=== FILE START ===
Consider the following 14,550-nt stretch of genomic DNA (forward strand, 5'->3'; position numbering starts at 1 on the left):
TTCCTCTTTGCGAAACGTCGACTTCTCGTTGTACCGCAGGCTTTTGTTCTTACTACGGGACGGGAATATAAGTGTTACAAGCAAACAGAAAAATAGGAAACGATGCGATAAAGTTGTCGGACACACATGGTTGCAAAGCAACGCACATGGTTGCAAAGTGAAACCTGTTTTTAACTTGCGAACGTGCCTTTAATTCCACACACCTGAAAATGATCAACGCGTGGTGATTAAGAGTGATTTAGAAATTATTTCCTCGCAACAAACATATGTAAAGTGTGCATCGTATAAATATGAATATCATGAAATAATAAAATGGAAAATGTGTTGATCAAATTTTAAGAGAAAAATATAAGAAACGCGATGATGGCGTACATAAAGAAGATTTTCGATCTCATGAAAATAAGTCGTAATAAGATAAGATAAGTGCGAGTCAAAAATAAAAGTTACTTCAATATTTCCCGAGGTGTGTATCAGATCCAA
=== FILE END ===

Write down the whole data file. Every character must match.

Consider the following 14,550-nt stretch of genomic DNA (forward strand, 5'->3'; position numbering starts at 1 on the left):
TTCCTCTTTGCGAAACGTCGACTTCTCGTTGTACCGCAGGCTTTTGTTCTTACTACGGGACGGGAATATAAGTGTTACAAGCAAACAGAAAAATAGGAAACGATGCGATAAAGTTGTCGGACACACATGGTTGCAAAGCAACGCACATGGTTGCAAAGTGAAACCTGTTTTTAACTTGCGAACGTGCCTTTAATTCCACACACCTGAAAATGATCAACGCGTGGTGATTAAGAGTGATTTAGAAATTATTTCCTCGCAACAAACATATGTAAAGTGTGCATCGTATAAATATGAATATCATGAAATAATAAAATGGAAAATGTGTTGATCAAATTTTAAGAGAAAAATATAAGAAACGCGATGATGGCGTACATAAAGAAGATTTTCGATCTCATGAAAATAAGTCGTAATAAGATAAGATAAGTGCGAGTCAAAAATAAAAGTTACTTCAATATTTCCCGAGGTGTGTATCAGATCCAA